“Let me take a shower first and then we can hug,” she responded. Frank knew she had good reason to be cautious. She had been hired to serve as a research assistant by Memorial Sloan Kettering Cancer Center, perhaps the best-known cancer center in the world. It had been more than a decade since she’d last seen patients and the research assistantship was supposed to help her ease back into her role as a clinical oncologist. Her role in actual patient care was supposed to be minor, but with the pandemic, a majority of the oncologists and all of the residents had been diverted to caring for patients with Covid-19, leaving Memorial itself understaffed.
Unlike with most other medical care during the pandemic, nothing about cancer care was elective. The patients’ cancers didn’t stop growing, just because people were dying from something else. Surgeries, radiation treatments and chemotherapy had to continue, and interrupting the research studies that were underway would have been pointless. Participants would have still needed treatment and the research team would have had to discard months or years of data and start over. Hence, in addition to her duties as a research assistant, Julie Moore took on a full load of clinical responsibilities, including admitting patients, ordering, managing and sometimes even administering chemotherapy, and ordering, interpreting and responding to lab tests and imaging studies.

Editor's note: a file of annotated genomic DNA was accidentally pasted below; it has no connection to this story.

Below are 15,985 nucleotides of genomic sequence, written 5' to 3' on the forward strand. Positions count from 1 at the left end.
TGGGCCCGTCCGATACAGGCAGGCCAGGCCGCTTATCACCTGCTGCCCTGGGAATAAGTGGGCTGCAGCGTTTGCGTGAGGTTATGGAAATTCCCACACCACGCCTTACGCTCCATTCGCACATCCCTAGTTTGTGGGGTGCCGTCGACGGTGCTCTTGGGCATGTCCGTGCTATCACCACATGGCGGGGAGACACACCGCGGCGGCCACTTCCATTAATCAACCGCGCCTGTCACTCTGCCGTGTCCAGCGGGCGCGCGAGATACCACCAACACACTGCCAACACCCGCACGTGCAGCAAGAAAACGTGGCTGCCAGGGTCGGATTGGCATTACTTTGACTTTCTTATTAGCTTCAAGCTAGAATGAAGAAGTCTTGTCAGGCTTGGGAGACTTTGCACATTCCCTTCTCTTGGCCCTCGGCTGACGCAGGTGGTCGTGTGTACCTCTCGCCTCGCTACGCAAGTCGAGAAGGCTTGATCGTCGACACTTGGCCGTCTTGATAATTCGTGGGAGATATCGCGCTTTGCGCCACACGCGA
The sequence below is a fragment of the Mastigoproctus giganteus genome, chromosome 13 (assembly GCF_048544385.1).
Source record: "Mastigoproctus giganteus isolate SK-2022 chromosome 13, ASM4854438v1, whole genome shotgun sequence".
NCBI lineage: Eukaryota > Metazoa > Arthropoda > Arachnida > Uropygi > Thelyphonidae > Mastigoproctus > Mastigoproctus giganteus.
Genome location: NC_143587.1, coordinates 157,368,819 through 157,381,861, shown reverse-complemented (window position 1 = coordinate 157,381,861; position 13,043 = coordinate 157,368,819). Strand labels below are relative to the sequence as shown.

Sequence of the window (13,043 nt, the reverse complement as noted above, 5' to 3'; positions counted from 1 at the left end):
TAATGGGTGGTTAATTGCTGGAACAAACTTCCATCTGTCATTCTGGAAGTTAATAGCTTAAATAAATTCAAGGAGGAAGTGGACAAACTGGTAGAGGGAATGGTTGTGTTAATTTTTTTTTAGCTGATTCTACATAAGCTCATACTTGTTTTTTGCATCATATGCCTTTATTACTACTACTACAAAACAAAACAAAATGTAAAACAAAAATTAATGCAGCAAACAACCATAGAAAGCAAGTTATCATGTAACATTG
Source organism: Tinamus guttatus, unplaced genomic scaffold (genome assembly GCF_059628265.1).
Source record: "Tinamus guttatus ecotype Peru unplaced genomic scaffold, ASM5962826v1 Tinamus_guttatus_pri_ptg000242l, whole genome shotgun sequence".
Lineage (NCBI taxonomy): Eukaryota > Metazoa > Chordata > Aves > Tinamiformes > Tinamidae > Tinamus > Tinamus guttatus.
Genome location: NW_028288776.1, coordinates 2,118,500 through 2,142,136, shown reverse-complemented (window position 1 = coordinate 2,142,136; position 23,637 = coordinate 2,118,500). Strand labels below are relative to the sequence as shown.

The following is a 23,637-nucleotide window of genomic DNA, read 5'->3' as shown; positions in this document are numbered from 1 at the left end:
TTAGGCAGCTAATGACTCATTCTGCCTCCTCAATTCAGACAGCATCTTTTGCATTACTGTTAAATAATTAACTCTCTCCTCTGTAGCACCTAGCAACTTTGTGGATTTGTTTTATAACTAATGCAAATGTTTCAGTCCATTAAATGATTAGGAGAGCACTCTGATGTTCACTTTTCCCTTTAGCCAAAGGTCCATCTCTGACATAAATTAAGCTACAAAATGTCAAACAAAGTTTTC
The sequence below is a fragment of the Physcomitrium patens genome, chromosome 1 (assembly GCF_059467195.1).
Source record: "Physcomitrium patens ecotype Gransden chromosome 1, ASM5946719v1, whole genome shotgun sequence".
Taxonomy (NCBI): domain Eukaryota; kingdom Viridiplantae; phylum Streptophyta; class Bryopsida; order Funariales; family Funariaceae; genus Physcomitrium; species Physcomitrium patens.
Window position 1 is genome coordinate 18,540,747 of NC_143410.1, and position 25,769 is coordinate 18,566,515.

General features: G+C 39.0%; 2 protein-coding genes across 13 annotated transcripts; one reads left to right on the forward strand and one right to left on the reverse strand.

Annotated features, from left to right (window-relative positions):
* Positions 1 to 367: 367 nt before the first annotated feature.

Worst of all were the transplant patients. One of the protocols she administered as a research assistant included stem cell harvest, followed by high-dose chemotherapy with radiation and then autologous bone marrow transplant. With the other physicians reassigned to care for patients with Covid-19, Julie had had to take on responsibility for the clinical care of her patients on the transplant unit. There was a full-time oncology fellow assigned to the unit, but with the medical residents all pulled to provide care for Covid-19 patients, the fellow was overwhelmed with her own patients. Hence, Julie had no choice but to step in and care for the subjects in her research protocol herself. These were very sick, immune-compromised patients with numerous complications that required an extraordinary amount of close attention. Her daily routine now involved tracking her transplant patients’ metabolic panels and cell counts and dealing with critical values as they arose.
Twice she’d had to run codes on transplant patients when they went into cardiac arrest. Neither patient survived, but that the one she’d lost that evening was still in his teens weighed heavily on Julie and she couldn’t help but think of her own son and son-in-law. Standard procedure required that she notify the director of the transplant unit and when Dr. Varpetian heard Julie’s voice, she knew instantly that Julie was on the verge of burnout. Dr. Varpetian insisted that Julie finish up her work and go home, and that she take the coming week off. They could find other oncologists to cover for her, but a burned-out physician could cost patients their lives, which was unacceptable.